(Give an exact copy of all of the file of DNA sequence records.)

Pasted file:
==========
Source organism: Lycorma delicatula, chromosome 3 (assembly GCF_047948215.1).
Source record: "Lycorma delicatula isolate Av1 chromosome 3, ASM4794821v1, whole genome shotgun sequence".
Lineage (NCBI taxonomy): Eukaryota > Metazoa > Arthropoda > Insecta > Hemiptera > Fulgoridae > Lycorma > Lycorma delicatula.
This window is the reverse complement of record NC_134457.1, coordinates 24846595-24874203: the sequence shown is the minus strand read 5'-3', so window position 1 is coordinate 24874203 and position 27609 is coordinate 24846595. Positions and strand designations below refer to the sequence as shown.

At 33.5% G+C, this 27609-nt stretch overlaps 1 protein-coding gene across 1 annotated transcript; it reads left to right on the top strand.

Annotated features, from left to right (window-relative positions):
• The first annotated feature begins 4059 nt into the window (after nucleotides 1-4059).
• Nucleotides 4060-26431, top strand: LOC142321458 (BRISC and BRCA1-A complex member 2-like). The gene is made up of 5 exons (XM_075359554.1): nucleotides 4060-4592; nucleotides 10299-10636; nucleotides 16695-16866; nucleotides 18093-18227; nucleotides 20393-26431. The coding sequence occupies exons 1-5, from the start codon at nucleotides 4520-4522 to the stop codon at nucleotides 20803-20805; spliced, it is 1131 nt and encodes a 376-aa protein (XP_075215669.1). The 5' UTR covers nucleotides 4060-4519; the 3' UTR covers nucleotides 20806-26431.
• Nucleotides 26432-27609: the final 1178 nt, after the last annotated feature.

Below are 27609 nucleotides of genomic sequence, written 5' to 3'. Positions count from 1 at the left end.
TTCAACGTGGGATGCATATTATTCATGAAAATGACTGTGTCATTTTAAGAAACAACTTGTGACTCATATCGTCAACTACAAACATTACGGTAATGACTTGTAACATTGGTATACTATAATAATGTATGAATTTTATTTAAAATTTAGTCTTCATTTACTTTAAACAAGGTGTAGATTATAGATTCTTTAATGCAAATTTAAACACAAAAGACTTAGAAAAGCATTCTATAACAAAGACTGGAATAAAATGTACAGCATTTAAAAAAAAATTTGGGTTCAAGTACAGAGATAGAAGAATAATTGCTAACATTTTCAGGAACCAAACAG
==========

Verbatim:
Source organism: Lycorma delicatula, chromosome 3 (assembly GCF_047948215.1).
Source record: "Lycorma delicatula isolate Av1 chromosome 3, ASM4794821v1, whole genome shotgun sequence".
Lineage (NCBI taxonomy): Eukaryota > Metazoa > Arthropoda > Insecta > Hemiptera > Fulgoridae > Lycorma > Lycorma delicatula.
This window is the reverse complement of record NC_134457.1, coordinates 24846595-24874203: the sequence shown is the minus strand read 5'-3', so window position 1 is coordinate 24874203 and position 27609 is coordinate 24846595. Positions and strand designations below refer to the sequence as shown.

At 33.5% G+C, this 27609-nt stretch overlaps 1 protein-coding gene across 1 annotated transcript; it reads left to right on the top strand.

Annotated features, from left to right (window-relative positions):
• The first annotated feature begins 4059 nt into the window (after nucleotides 1-4059).
• Nucleotides 4060-26431, top strand: LOC142321458 (BRISC and BRCA1-A complex member 2-like). The gene is made up of 5 exons (XM_075359554.1): nucleotides 4060-4592; nucleotides 10299-10636; nucleotides 16695-16866; nucleotides 18093-18227; nucleotides 20393-26431. The coding sequence occupies exons 1-5, from the start codon at nucleotides 4520-4522 to the stop codon at nucleotides 20803-20805; spliced, it is 1131 nt and encodes a 376-aa protein (XP_075215669.1). The 5' UTR covers nucleotides 4060-4519; the 3' UTR covers nucleotides 20806-26431.
• Nucleotides 26432-27609: the final 1178 nt, after the last annotated feature.

Below are 27609 nucleotides of genomic sequence, written 5' to 3'. Positions count from 1 at the left end.
TTCAACGTGGGATGCATATTATTCATGAAAATGACTGTGTCATTTTAAGAAACAACTTGTGACTCATATCGTCAACTACAAACATTACGGTAATGACTTGTAACATTGGTATACTATAATAATGTATGAATTTTATTTAAAATTTAGTCTTCATTTACTTTAAACAAGGTGTAGATTATAGATTCTTTAATGCAAATTTAAACACAAAAGACTTAGAAAAGCATTCTATAACAAAGACTGGAATAAAATGTACAGCATTTAAAAAAAAATTTGGGTTCAAGTACAGAGATAGAAGAATAATTGCTAACATTTTCAGGAACCAAACAG